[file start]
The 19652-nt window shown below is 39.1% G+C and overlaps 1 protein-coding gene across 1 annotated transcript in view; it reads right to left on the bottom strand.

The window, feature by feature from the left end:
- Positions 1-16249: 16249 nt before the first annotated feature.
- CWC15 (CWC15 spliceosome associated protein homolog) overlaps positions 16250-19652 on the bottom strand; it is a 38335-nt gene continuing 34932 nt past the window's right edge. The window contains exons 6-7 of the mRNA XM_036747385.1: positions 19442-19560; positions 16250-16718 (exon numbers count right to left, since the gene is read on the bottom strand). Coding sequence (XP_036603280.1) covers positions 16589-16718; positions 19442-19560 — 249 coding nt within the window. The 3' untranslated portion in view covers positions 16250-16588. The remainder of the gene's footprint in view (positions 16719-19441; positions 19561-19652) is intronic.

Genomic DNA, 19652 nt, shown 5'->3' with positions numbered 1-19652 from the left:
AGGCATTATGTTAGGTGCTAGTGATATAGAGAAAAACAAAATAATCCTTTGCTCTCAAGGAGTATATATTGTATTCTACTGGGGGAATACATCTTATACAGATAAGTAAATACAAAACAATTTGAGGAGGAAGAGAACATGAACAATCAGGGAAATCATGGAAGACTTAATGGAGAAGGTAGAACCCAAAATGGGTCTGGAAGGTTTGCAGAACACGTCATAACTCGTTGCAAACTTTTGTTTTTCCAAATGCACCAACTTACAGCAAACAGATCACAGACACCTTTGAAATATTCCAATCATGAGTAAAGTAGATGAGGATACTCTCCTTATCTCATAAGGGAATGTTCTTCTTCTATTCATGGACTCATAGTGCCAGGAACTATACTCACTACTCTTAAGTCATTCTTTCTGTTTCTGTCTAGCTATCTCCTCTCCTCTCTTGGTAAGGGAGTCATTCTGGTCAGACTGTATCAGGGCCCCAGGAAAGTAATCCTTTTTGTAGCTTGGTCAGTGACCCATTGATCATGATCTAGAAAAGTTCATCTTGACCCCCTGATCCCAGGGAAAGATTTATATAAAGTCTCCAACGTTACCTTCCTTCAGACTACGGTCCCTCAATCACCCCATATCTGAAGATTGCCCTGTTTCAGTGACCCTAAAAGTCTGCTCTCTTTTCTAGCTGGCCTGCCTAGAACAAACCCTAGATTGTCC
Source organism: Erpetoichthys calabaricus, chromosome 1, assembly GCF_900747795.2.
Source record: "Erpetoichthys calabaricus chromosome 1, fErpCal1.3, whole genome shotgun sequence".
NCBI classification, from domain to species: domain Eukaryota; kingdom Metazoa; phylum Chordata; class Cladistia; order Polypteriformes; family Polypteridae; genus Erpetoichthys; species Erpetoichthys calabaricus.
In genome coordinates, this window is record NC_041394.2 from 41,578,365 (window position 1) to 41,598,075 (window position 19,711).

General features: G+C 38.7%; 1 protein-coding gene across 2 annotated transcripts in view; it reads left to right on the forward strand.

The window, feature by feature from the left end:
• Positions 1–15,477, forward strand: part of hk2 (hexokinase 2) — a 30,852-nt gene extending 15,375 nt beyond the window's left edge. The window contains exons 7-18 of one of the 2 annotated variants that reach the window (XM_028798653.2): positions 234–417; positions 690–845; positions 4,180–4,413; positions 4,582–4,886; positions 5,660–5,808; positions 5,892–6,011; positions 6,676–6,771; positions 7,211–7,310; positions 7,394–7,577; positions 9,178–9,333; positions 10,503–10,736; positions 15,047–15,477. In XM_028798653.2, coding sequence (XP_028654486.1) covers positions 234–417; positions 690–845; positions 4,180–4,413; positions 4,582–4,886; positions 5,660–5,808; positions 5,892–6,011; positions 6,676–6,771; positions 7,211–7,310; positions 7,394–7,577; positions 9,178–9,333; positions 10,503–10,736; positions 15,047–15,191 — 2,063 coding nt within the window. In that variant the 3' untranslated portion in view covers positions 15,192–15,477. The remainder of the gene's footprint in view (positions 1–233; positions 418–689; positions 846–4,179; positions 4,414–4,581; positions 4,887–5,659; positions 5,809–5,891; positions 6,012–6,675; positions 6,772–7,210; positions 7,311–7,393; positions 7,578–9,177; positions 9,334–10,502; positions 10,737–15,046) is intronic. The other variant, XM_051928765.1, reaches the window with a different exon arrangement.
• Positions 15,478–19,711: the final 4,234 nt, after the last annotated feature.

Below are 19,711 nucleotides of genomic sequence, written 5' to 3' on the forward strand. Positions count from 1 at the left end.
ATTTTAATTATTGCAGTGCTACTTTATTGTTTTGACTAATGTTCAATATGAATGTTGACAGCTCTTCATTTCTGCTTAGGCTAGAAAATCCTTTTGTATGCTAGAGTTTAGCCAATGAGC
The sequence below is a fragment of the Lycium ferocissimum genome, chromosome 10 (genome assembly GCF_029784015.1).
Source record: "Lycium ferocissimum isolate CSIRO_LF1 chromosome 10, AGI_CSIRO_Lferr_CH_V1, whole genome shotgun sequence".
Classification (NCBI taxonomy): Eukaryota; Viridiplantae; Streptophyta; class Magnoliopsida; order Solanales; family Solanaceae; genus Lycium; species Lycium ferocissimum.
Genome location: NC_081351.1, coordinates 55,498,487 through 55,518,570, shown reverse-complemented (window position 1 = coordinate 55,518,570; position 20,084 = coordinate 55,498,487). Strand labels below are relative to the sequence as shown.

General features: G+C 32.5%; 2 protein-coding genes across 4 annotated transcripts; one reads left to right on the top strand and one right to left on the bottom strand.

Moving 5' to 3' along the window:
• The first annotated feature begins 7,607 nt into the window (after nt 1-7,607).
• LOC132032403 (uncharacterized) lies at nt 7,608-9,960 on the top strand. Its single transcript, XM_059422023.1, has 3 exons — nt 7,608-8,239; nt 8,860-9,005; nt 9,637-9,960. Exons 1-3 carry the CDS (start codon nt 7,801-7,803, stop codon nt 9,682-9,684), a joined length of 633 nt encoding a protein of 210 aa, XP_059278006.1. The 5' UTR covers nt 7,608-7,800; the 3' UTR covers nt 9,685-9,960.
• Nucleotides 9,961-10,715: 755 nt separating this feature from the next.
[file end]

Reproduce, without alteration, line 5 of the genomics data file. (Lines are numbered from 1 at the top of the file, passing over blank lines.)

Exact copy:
Genomic DNA, 19652 nt, shown 5'->3' with positions numbered 1-19652 from the left: